China to Establish Holiday to Mark Quelling of 1959 Tibetan Uprising

Legislators in China's Tibet Autonomous Region have proposed the creation of a new holiday to mark the quelling of a pro-independence uprising in the remote Himalayan region 50 years ago.

China's official Xinhua news agency Friday reports about 400 members of the provincial congress will review the motion on Saturday.

News reports say the proposal to celebrate a so-called "Serfs Emancipation Day" is the central government's latest effort to discourage local support for the Dalai Lama, Tibet's exiled spiritual leader. The Dalai Lama fled to India after a failed uprising against Chinese rule in March of 1959.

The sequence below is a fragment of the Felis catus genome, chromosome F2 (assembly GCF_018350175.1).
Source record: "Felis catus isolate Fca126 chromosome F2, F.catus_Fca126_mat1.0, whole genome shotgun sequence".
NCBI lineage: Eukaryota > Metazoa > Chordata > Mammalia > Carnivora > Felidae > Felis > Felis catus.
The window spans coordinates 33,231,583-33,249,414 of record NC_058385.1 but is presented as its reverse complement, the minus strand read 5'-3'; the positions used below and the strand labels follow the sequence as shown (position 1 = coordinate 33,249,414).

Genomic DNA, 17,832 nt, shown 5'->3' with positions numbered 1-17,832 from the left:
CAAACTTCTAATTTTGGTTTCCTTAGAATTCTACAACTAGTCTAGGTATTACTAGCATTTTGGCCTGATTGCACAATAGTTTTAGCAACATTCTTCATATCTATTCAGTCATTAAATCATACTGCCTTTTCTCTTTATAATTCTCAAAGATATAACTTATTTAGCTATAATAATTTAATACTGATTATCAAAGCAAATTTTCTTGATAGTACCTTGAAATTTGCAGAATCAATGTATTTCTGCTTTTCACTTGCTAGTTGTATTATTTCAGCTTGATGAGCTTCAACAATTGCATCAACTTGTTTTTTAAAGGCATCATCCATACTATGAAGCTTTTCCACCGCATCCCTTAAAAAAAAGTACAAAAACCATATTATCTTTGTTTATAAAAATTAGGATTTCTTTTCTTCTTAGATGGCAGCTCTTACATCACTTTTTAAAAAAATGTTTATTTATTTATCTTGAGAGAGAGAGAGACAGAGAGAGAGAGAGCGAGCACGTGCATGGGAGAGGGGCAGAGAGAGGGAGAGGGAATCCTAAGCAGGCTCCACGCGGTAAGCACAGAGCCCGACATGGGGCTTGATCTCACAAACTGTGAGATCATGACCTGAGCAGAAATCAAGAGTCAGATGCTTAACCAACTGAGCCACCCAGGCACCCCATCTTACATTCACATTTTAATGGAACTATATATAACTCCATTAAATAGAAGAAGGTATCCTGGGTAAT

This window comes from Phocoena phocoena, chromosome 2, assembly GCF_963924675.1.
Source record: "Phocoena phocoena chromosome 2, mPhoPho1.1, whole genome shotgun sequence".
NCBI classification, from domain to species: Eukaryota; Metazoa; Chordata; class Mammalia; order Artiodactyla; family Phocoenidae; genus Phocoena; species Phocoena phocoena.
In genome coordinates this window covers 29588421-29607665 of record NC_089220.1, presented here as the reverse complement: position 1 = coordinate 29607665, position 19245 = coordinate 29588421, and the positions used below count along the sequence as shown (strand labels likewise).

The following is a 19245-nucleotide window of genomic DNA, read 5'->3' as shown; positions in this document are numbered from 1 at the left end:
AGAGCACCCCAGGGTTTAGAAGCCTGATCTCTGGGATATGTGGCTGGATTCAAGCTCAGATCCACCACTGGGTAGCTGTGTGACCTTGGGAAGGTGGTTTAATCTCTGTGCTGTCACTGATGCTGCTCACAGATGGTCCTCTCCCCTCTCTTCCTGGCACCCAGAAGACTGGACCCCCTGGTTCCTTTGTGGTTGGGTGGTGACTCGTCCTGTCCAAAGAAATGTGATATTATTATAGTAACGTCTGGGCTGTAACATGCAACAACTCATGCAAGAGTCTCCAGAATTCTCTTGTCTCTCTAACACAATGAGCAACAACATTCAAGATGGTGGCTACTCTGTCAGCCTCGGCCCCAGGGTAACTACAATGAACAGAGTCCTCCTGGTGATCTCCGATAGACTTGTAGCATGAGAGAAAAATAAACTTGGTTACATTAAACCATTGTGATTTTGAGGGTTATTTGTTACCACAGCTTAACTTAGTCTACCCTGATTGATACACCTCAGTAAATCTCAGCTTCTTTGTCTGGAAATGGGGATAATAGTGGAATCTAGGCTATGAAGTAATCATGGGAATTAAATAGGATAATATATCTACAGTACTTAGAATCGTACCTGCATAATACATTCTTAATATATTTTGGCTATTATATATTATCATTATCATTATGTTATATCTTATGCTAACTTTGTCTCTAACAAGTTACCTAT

The region's Communist Party chief, Zhang Qingli, says Tibetans today enjoy the feeling of being their own masters thanks to the current government.

He says the province would have developed faster without what he termed as "sabotage" by the Dalai Lama's supporters.

Chinese leaders have accused the Dalai Lama of stirring unrest aimed at gaining Tibet's independence, including March riots in Tibet's capital, Llasa, ahead of last year's Summer Olympic Games in Beijing.

The Dalai Lama says he wants "genuine autonomy" for Tibetans within China, and that he condemns violence.

Some information for this report was provided by AFP, AP and Reuters.